For 40 years, scientists searched for a mechanism by which the brain could monitor body fat deposition in order to keep an animal's body weight constant. In 1994, a gene that controlled the expression of a protein produced by adipose tissue was identified. Circulating levels of this protein (the ob protein) could be measured in normal weight mice. However, in obese ob/ob mice, which display marked overeating, this protein was absent due to a mutation of the ob gene. A series of studies demonstrated that the absence of this protein was responsible for over-consumption and obesity in the obese ob/ob. As the ob protein reduces food intake and also increases metabolic energy expenditure, both of which would result in weight loss, it was named leptin from the Greek 'leptos' meaning thin. In general, circulating levels of leptin appear to reflect the current status of body fat deposition and increase with the level of adiposity demonstrating the responsiveness of endogenous leptin to weight gain and energy status.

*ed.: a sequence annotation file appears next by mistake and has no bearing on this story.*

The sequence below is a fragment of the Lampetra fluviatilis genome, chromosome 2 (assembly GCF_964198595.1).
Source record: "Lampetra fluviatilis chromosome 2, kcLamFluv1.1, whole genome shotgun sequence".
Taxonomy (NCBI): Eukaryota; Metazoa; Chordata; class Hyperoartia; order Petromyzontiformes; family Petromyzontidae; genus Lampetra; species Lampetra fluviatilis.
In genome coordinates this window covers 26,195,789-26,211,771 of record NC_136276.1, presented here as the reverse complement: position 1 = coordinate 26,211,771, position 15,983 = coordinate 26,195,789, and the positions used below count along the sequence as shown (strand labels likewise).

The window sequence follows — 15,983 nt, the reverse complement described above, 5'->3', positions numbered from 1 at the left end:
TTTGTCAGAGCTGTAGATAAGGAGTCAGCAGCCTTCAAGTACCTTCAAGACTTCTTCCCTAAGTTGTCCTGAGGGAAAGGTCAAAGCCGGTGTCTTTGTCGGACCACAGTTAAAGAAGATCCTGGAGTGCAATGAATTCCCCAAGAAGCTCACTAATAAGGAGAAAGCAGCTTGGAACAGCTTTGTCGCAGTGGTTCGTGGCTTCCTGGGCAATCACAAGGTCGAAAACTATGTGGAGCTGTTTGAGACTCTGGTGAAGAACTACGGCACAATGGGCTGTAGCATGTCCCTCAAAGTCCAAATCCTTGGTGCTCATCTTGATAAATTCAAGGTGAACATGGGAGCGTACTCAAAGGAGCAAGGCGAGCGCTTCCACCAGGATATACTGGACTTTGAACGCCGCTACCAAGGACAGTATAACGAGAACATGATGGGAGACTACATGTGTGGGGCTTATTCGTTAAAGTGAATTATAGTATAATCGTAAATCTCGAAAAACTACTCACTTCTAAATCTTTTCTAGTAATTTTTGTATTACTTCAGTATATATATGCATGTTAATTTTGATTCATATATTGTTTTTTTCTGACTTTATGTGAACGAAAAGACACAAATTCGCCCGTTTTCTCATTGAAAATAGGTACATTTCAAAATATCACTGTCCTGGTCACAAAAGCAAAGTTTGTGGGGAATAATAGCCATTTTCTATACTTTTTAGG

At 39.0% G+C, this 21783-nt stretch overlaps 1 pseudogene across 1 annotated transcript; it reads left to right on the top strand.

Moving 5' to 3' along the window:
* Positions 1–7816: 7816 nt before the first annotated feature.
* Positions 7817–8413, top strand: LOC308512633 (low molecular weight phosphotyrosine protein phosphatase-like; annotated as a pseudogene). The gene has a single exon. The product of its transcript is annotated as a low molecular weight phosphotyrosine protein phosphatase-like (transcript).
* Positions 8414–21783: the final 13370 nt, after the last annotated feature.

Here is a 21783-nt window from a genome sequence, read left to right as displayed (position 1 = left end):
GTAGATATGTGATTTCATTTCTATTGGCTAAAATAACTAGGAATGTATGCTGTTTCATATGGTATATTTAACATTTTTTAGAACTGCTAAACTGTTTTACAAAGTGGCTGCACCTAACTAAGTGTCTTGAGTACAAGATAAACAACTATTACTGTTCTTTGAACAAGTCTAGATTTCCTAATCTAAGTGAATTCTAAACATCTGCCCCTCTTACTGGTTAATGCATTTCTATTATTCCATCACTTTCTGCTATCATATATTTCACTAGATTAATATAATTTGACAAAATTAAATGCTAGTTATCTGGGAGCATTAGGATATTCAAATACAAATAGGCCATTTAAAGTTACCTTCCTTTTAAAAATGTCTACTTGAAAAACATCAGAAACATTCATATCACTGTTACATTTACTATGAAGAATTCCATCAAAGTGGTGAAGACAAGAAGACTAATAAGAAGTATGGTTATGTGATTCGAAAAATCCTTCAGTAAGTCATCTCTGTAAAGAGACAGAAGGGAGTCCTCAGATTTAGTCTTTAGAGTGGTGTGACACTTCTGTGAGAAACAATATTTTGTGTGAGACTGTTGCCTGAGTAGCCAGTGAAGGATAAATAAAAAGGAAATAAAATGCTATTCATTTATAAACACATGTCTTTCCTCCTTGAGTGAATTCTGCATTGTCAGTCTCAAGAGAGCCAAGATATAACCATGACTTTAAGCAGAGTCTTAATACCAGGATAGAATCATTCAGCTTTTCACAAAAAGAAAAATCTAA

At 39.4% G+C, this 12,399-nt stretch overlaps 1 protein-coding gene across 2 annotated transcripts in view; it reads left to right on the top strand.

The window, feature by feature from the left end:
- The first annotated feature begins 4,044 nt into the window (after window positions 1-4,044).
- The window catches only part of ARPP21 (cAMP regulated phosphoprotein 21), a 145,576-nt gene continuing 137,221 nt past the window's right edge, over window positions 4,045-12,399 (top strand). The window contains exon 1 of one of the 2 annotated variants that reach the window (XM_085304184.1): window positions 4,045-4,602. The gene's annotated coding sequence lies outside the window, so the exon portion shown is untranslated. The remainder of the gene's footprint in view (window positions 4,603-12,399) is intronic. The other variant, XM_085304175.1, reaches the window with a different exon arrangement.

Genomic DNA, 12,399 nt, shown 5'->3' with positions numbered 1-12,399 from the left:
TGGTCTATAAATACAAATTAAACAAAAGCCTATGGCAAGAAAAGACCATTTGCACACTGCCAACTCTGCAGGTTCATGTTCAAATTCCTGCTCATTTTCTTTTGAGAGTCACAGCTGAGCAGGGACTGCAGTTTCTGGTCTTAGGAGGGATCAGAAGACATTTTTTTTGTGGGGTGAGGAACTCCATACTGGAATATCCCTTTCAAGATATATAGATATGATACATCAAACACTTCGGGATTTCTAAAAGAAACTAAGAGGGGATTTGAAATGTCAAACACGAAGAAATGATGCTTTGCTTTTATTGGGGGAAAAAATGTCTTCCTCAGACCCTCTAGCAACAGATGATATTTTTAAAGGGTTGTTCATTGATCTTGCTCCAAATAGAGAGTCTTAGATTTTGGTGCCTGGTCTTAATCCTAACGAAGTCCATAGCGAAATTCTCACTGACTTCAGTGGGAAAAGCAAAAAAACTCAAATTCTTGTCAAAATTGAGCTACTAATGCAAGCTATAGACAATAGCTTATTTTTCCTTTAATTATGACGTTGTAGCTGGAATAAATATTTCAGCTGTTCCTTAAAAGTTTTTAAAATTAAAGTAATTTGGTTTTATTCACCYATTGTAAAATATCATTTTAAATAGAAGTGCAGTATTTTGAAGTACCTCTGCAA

Since the identification of leptin and its receptor researchers have isolated numerous CNS hypothala-mic neuropeptide systems, which mediate the hypo-phagic action of leptin. NPY, the melanocortins, corticotropin releasing factor (CRF), cocaine and amphetamine regulated transcript (CART), and the orexins may all be part of the circuit linking adipose tissue with central appetite regulatory mechanisms. Certainly the fact that leptin has multiple effects on complex hypothalamic appetite systems, consisting of wide ranging but integrated regulatory neuropeptides, would appear to support the view that leptin is a major factor in body weight regulation. There is evidence of synergy between leptin and the short-term meal-generated satiety factor CCK. Systemic administration of CCK enhances leptin-induced decreases in food intake and augments weight loss in rodents.
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